Prospects remain uncertain for a bill that would regulate industrial hemp if the crop ever makes a comeback in Kentucky.
The House Agriculture and Small Business Committee heard nearly two hours of testimony but took no vote on the bill Wednesday morning in Frankfort. A motion calling for a vote on the bill was ruled out of order by committee chairman Tom McKee.
McKee is pushing to rewrite the bill to have a university study of hemp, which thrived in Kentucky decades ago but is now illegal. The bill, which would allow hemp to be grown in the state if a federal ban is lifted, had easily passed the Senate.
McKee says he plans to reconvene the committee later Wednesday to review the legislation.
The Kentucky House budget committee has advanced a bill designed to provide extra revenues for the state's underfunded pension systems.
House Bill 416 would use revenues from the expansion of Instant Racing if the state Supreme Court upholds the legality of the game. It will also use expanded lottery sales and the proceeds from a new Keno game.
House Speaker Greg Stumbo says the bill does not ask lawmakers to legalize Instant Racing.
"We're simply saying if it is upheld, here is a fund that captures this money that's used to pay off this unfunded liability in our pension fund. So we're not asking you to vote to expand gaming," said Stumbo.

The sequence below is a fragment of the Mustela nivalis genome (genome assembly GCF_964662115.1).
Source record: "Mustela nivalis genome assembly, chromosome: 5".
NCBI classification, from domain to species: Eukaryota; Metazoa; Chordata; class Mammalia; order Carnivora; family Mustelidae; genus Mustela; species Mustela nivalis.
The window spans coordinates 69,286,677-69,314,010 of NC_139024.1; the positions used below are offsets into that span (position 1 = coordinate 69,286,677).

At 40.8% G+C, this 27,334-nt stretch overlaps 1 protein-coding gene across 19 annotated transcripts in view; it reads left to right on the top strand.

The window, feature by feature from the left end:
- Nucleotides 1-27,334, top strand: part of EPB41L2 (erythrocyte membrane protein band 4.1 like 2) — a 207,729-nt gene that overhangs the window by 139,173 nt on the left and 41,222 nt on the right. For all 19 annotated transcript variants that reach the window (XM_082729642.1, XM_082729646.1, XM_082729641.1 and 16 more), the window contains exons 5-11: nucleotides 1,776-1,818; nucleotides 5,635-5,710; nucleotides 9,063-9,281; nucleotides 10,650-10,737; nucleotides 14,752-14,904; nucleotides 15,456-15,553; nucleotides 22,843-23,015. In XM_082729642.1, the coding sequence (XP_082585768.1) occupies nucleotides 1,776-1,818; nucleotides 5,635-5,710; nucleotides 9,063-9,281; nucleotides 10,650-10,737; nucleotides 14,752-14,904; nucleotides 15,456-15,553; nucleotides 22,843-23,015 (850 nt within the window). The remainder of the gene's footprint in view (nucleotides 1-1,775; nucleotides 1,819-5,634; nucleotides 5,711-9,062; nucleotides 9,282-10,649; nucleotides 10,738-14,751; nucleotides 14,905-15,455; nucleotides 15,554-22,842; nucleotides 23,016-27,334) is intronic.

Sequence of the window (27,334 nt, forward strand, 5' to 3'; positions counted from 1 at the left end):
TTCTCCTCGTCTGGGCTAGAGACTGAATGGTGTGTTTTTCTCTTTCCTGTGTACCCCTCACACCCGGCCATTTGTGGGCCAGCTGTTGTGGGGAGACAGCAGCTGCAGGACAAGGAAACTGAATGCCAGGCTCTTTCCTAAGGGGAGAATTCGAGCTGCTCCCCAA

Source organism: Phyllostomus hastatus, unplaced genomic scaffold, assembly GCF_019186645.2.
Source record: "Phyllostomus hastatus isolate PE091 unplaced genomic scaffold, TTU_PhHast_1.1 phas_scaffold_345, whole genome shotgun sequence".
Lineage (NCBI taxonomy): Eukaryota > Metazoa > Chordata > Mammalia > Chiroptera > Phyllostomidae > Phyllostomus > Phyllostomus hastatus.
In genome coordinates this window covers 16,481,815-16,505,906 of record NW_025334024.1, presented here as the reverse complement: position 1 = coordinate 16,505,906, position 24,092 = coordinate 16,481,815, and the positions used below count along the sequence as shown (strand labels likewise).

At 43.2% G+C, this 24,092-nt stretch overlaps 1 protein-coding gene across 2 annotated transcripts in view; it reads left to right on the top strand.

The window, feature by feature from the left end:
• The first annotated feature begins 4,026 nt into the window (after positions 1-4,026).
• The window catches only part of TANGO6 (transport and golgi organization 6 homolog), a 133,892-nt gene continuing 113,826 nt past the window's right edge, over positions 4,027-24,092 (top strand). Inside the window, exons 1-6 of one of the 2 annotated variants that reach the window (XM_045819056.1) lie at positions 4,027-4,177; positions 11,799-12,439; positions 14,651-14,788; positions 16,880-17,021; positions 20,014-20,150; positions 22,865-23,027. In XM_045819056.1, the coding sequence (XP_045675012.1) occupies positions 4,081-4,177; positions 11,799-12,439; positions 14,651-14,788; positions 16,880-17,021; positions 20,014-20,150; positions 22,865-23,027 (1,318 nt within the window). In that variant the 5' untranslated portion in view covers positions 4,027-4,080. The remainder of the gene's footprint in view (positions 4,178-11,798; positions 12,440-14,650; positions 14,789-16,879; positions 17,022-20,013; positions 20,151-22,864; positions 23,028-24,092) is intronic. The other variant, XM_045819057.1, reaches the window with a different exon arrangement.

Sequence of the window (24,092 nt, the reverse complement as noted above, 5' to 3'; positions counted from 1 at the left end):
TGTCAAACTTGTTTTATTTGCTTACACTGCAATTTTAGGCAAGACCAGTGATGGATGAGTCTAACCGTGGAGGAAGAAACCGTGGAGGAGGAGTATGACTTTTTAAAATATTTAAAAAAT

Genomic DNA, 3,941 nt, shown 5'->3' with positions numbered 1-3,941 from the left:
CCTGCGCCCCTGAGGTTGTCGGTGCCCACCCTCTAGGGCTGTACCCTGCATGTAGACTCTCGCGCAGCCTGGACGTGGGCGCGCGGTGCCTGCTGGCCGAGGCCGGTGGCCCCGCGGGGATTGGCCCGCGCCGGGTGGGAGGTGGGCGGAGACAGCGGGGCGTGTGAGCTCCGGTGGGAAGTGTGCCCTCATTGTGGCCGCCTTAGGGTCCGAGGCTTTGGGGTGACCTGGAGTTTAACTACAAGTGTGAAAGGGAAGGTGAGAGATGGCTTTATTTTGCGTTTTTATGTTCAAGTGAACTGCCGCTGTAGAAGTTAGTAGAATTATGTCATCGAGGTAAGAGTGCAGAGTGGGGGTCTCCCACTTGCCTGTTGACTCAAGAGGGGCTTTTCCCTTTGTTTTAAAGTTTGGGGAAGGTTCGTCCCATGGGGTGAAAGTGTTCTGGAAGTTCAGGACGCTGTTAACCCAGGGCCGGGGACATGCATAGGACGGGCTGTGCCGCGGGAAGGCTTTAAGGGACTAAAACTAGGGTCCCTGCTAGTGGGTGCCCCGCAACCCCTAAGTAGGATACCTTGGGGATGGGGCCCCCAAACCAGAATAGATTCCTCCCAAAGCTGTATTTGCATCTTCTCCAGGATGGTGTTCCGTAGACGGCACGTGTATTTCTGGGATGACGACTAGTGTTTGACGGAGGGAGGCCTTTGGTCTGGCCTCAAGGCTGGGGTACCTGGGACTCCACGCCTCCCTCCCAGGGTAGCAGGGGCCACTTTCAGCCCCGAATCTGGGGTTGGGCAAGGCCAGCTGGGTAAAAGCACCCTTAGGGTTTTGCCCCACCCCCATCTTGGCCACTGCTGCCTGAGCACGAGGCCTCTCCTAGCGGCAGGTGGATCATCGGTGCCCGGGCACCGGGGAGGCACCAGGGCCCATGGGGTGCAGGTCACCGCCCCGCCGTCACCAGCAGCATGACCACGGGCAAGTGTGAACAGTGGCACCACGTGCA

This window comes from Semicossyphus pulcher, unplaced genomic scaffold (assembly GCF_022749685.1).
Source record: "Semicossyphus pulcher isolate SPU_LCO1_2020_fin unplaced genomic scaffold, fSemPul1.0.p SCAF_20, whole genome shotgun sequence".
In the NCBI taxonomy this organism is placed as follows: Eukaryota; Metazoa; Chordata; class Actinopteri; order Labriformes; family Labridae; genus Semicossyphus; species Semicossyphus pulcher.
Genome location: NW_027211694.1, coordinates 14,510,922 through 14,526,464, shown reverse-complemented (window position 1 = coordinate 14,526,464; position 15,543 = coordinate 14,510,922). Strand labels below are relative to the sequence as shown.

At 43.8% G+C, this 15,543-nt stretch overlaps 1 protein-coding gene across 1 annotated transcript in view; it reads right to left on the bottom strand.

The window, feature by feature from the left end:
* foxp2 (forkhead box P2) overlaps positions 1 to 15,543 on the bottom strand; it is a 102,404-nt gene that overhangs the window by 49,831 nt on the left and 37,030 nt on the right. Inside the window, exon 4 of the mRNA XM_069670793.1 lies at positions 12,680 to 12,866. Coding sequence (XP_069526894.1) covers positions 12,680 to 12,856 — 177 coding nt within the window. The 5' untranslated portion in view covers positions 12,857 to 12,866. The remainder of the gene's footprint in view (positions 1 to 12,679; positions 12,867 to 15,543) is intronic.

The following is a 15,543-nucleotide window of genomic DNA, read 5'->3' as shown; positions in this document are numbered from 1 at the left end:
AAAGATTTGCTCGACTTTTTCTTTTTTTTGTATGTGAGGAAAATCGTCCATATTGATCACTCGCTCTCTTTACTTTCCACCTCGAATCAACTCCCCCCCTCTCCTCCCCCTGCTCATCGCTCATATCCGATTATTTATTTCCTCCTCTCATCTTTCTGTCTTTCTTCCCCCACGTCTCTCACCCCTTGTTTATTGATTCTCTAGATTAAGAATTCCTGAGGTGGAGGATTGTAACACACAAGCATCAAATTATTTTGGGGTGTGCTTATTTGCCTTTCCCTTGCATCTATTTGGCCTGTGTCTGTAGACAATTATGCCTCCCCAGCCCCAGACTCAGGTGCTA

The founder and CEO of a hemp foods company will appear Wednesday morning in Frankfort to speak on behalf of an industrial hemp bill. The measure—which has passed the Kentucky Senate—would set up a regulatory framework should federal laws criminalizing hemp be changed.
The House Agriculture and Small Business Committee will hear from Agriculture Commissioner James Comer and John Roulac, CEO of Nutiva, the fastest growing hemp foods company in the U.S.
Despite Republican support for the hemp bill, there appears to be too much Democratic opposition to the measure for it to pass this legislative session. Both Governor Steve Beshear and House Speaker Greg Stumbo have said they are siding with Kentucky law enforcement groups that say legalizing hemp will make it too difficult to distinguish between the crop and marijuana.
Kentucky's persistently low-achieving schools would be able to become charter schools to improve performance and test scores under a bill discussed Tuesday in the state Senate Education Committee.
The bill adds charters as a fifth option for what the state now calls "priority schools—schools that persistently get low scores. The current options include re-staffing of teachers, firing the principal, giving the school up to outside management or closing the schools.
Kentucky is one of seven states that doesn't allow for some sort of charter school—public schools that are generally governed independently from local school boards and given flexibility in teaching methods. Past efforts which would have opened charters to schools that weren't persistently low-performing have failed to pass through the General Assembly.
This legislation, Senate Bill 176, offers a different path, because only those schools who qualify as low-achieving could apply for charter status to their local school board.